Discovery for Established Products
One of the first things you do as a PM joining an existing product team is to assess the lay of the land. Get to know the team, understand the current roadmap and priorities. The first few weeks go fast and before long you’re up to speed with the day to day.
At that point the fun stuff begins. You start asking the ‘why’ questions.
I was at this point very recently so wanted to share how I approach discovery on a large existing product, plotting out a course to sprint-level discovery in the near future.
This post, and my end goal of continuous discovery was inspired by this Teresa Torres keynote. Do go have a watch if you haven’t already seen it.
In an attempt to be concise I haven’t listed out the granular tasks from our backlog to achieve each phase, do message me if this would be useful though.
Phase 1 — Goal setting
One of the challenges of coming in to an existing product is assimilating the sheer volume of collective knowledge across the team and stakeholders.
This often manifests itself in a roadmap that looks a lot like a series of projects or solutions, making it hard to drill down to the underlying aims or assumptions that surfaced the requirement to begin with.
For this reason the first phase is focused on identifying goals. These goals should be quantitative, measurable. They could be revenue or conversion targets, they shouldn’t be of the form ‘release X feature’.
The goals might seem obvious to stakeholders, if you’re lucky they may even already be nicely documented. Identifying them is as much about establishing a shared vision as anything else.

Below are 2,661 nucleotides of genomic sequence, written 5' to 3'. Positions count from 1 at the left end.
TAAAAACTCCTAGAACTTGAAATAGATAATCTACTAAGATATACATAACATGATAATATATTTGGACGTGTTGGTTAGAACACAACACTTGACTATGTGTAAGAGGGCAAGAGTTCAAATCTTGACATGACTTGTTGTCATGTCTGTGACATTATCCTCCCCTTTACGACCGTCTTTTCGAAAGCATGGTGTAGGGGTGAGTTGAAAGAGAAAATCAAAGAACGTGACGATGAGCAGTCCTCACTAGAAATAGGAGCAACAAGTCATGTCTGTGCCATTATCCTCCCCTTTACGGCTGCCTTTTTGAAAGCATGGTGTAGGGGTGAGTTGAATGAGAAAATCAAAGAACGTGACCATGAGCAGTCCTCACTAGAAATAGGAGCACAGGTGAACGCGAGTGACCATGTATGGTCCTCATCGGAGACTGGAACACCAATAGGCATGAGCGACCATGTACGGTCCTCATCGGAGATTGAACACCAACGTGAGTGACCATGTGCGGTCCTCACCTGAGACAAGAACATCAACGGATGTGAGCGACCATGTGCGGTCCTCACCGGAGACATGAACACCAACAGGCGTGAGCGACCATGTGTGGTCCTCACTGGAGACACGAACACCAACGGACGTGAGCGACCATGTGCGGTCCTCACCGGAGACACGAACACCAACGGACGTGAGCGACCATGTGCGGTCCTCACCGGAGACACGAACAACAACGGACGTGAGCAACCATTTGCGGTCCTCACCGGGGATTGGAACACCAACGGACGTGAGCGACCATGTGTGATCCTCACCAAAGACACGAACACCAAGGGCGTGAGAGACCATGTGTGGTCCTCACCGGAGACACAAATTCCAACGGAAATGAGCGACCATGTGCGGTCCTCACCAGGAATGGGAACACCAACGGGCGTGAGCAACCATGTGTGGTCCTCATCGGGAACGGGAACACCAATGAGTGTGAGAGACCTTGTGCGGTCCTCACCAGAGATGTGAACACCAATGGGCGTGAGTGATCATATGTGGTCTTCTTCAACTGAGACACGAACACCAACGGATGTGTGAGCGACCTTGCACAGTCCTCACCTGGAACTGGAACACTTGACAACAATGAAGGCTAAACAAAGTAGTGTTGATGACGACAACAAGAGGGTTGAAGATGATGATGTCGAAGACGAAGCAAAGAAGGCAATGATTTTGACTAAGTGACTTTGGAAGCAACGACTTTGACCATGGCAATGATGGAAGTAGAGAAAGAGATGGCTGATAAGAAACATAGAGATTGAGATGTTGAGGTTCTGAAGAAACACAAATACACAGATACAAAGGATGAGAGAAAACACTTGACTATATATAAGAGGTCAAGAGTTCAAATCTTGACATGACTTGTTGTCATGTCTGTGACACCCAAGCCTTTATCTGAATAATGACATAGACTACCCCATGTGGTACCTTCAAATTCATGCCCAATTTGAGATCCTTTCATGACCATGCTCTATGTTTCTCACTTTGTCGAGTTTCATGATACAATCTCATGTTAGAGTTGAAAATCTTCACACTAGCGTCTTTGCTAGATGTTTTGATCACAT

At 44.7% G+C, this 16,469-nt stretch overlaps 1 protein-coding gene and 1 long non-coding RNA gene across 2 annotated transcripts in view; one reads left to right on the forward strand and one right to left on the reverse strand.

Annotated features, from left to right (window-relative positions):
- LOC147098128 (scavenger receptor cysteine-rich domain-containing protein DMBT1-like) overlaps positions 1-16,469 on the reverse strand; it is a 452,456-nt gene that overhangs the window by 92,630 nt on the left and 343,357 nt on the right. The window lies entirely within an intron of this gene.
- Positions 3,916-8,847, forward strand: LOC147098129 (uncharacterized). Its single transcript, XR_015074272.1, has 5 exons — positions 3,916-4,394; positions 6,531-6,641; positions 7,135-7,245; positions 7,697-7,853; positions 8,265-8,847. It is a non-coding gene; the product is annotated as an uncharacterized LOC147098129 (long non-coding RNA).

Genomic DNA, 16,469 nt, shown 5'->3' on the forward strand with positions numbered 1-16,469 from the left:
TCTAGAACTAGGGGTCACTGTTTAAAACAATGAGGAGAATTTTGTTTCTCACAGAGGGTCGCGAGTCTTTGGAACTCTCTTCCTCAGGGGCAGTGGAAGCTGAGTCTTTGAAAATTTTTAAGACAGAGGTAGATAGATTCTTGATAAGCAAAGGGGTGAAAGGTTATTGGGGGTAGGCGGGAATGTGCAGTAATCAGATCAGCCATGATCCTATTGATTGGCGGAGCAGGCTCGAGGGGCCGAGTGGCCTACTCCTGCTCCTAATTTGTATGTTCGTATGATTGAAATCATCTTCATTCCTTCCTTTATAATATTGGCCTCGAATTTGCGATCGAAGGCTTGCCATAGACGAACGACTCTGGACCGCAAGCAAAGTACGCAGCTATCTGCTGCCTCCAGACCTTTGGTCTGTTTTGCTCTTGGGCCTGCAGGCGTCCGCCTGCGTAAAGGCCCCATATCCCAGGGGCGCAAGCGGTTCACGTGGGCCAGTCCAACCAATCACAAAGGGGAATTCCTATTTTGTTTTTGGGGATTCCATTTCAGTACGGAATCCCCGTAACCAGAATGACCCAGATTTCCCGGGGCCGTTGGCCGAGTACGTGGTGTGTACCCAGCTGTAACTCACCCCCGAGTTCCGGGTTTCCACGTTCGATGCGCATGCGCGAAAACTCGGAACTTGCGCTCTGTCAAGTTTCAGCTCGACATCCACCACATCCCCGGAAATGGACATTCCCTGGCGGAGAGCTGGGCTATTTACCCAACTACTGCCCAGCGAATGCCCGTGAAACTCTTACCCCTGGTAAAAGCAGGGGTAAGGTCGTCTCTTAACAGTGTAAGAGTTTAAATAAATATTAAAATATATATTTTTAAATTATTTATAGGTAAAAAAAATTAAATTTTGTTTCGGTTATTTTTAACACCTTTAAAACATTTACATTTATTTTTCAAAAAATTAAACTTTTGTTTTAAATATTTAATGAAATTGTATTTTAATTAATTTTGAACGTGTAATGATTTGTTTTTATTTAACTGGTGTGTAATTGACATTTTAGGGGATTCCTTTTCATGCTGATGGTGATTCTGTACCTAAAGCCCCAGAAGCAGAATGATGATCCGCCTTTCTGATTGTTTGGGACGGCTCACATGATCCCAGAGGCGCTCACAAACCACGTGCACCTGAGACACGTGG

Phase 2 — Know your customers
The advantage of setting goals up front is it allows you to head into the ‘what do we already know’ phase with a clear focus. If there’s a gap in the research that isn’t relevant to your goal, it doesn’t matter.
The aim in phase 2 is to compile all existing research and data sources into a single living document detailing everything about our customers that helps us towards the goal.
For now, concentrate on the knowns. You’ll find it in documentation, dashboards, reports, analytics, and in the heads of your team and stakeholders. Your aim is to get everything into a single place, flagging key areas and insights.
Then, move on to the unknowns. What questions came up from compiling the research that are relevant to your goal? Book in the time to answer those, update your insights document.
We’re currently using value proposition canvas & living decks to synthesise findings, but how you document and disseminate your end result isn’t as important as the activity itself.
In the next post I’ll cover where we take this knowledge next as we move into opportunities and solutions. While you’re waiting for us to complete that work (and me to write a post about it..) go have a look at the opportunity-solution tree to get an idea of how we’re approaching this.